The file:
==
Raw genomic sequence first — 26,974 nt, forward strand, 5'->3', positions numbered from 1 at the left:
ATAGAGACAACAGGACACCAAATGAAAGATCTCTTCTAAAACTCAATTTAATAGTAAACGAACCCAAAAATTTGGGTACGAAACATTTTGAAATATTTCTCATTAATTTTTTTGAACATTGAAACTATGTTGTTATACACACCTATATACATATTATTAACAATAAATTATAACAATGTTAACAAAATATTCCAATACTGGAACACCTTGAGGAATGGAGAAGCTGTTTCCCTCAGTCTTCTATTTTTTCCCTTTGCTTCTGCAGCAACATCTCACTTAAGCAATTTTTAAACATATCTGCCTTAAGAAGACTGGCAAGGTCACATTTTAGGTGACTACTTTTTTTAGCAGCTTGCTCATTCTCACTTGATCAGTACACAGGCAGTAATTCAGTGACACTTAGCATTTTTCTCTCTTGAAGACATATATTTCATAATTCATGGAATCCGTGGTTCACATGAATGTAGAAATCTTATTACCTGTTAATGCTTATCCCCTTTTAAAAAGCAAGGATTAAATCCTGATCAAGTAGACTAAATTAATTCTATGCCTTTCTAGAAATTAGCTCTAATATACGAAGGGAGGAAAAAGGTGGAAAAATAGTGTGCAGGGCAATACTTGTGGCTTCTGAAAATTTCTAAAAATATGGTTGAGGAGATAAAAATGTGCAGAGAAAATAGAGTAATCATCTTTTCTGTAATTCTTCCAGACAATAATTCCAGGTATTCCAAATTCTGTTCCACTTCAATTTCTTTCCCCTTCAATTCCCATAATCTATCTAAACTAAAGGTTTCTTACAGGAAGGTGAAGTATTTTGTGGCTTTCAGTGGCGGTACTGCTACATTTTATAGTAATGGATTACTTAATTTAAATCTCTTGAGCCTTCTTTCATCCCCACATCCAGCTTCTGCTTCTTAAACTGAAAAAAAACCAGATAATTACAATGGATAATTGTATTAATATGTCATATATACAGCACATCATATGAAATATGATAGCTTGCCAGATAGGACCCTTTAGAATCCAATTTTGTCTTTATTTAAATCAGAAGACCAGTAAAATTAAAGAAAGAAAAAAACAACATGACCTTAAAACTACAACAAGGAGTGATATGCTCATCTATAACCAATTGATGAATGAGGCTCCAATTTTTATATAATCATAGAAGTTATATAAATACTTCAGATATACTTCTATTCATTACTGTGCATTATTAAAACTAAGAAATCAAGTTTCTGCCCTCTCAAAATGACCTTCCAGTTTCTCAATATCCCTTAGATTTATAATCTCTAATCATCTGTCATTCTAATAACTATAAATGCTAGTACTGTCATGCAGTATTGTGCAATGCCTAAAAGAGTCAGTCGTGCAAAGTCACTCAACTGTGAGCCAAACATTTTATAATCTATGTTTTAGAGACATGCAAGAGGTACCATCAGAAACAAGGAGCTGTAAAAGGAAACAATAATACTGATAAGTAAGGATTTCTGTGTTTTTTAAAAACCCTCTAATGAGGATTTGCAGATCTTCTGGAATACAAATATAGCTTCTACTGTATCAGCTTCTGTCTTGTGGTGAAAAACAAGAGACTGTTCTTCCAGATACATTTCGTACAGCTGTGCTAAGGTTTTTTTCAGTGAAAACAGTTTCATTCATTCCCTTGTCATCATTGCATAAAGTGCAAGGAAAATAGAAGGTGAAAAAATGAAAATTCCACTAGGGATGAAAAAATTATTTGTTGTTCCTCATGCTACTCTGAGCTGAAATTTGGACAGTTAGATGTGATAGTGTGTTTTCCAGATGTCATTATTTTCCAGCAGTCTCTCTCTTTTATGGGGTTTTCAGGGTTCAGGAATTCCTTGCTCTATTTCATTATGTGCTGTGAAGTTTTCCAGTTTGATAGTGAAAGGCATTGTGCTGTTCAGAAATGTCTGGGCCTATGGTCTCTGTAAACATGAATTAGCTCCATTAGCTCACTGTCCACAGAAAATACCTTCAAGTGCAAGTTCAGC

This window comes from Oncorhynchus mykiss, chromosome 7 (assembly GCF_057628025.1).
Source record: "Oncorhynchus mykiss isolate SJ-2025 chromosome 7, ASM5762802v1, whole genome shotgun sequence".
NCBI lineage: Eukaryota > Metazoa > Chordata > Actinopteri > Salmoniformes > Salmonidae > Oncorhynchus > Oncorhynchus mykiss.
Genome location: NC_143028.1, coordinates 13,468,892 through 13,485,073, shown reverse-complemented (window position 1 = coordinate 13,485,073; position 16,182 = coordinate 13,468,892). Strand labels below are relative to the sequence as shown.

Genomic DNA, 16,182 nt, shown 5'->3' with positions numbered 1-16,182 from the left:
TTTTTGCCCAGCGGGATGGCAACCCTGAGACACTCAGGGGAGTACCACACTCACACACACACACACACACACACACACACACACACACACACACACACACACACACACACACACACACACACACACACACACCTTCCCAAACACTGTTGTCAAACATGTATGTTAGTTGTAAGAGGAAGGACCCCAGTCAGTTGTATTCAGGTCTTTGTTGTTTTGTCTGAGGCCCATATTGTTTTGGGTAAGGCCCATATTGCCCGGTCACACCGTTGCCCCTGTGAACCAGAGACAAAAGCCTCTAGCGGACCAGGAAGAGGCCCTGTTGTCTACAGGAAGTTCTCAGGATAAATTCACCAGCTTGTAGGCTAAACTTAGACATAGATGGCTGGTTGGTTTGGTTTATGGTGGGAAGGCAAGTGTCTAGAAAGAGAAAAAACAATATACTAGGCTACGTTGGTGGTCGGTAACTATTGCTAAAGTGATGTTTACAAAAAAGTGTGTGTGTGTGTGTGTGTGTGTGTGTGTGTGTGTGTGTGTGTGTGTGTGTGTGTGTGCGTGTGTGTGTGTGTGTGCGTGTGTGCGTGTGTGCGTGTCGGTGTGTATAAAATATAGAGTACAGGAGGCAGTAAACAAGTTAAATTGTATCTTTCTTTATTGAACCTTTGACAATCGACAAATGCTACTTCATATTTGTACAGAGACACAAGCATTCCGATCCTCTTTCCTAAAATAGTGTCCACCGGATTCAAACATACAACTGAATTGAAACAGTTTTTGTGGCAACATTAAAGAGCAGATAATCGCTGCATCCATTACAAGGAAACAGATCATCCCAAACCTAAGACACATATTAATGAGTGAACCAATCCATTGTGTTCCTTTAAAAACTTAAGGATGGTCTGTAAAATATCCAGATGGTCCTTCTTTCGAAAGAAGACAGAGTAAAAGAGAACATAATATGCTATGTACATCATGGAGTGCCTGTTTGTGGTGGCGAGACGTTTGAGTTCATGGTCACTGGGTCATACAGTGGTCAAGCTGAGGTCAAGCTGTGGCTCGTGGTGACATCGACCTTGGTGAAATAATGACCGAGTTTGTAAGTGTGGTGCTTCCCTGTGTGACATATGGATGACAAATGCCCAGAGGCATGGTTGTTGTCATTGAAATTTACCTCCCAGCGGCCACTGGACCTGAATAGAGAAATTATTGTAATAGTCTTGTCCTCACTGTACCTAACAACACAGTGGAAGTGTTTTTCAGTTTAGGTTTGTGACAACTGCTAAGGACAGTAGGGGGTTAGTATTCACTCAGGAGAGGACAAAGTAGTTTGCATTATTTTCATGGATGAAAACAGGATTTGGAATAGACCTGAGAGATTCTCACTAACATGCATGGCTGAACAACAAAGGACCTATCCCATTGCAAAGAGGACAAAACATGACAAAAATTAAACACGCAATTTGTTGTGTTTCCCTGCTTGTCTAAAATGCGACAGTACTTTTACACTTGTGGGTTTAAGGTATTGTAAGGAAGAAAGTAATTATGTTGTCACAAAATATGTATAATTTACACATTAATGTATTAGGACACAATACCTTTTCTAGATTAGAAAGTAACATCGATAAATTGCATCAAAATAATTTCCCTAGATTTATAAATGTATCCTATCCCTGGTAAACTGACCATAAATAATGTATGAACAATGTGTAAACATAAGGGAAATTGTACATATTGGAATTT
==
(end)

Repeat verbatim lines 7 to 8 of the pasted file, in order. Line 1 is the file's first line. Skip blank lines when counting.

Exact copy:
Genomic DNA, 16,182 nt, shown 5'->3' with positions numbered 1-16,182 from the left:
TTTTTGCCCAGCGGGATGGCAACCCTGAGACACTCAGGGGAGTACCACACTCACACACACACACACACACACACACACACACACACACACACACACACACACACACACACACACACACACACACACACACACCTTCCCAAACACTGTTGTCAAACATGTATGTTAGTTGTAAGAGGAAGGACCCCAGTCAGTTGTATTCAGGTCTTTGTTGTTTTGTCTGAGGCCCATATTGTTTTGGGTAAGGCCCATATTGCCCGGTCACACCGTTGCCCCTGTGAACCAGAGACAAAAGCCTCTAGCGGACCAGGAAGAGGCCCTGTTGTCTACAGGAAGTTCTCAGGATAAATTCACCAGCTTGTAGGCTAAACTTAGACATAGATGGCTGGTTGGTTTGGTTTATGGTGGGAAGGCAAGTGTCTAGAAAGAGAAAAAACAATATACTAGGCTACGTTGGTGGTCGGTAACTATTGCTAAAGTGATGTTTACAAAAAAGTGTGTGTGTGTGTGTGTGTGTGTGTGTGTGTGTGTGTGTGTGTGTGTGTGTGTGTGTGCGTGTGTGTGTGTGTGTGCGTGTGTGCGTGTGTGCGTGTCGGTGTGTATAAAATATAGAGTACAGGAGGCAGTAAACAAGTTAAATTGTATCTTTCTTTATTGAACCTTTGACAATCGACAAATGCTACTTCATATTTGTACAGAGACACAAGCATTCCGATCCTCTTTCCTAAAATAGTGTCCACCGGATTCAAACATACAACTGAATTGAAACAGTTTTTGTGGCAACATTAAAGAGCAGATAATCGCTGCATCCATTACAAGGAAACAGATCATCCCAAACCTAAGACACATATTAATGAGTGAACCAATCCATTGTGTTCCTTTAAAAACTTAAGGATGGTCTGTAAAATATCCAGATGGTCCTTCTTTCGAAAGAAGACAGAGTAAAAGAGAACATAATATGCTATGTACATCATGGAGTGCCTGTTTGTGGTGGCGAGACGTTTGAGTTCATGGTCACTGGGTCATACAGTGGTCAAGCTGAGGTCAAGCTGTGGCTCGTGGTGACATCGACCTTGGTGAAATAATGACCGAGTTTGTAAGTGTGGTGCTTCCCTGTGTGACATATGGATGACAAATGCCCAGAGGCATGGTTGTTGTCATTGAAATTTACCTCCCAGCGGCCACTGGACCTGAATAGAGAAATTATTGTAATAGTCTTGTCCTCACTGTACCTAACAACACAGTGGAAGTGTTTTTCAGTTTAGGTTTGTGACAACTGCTAAGGACAGTAGGGGGTTAGTATTCACTCAGGAGAGGACAAAGTAGTTTGCATTATTTTCATGGATGAAAACAGGATTTGGAATAGACCTGAGAGATTCTCACTAACATGCATGGCTGAACAACAAAGGACCTATCCCATTGCAAAGAGGACAAAACATGACAAAAATTAAACACGCAATTTGTTGTGTTTCCCTGCTTGTCTAAAATGCGACAGTACTTTTACACTTGTGGGTTTAAGGTATTGTAAGGAAGAAAGTAATTATGTTGTCACAAAATATGTATAATTTACACATTAATGTATTAGGACACAATACCTTTTCTAGATTAGAAAGTAACATCGATAAATTGCATCAAAATAATTTCCCTAGATTTATAAATGTATCCTATCCCTGGTAAACTGACCATAAATAATGTATGAACAATGTGTAAACATAAGGGAAATTGTACATATTGGAATTT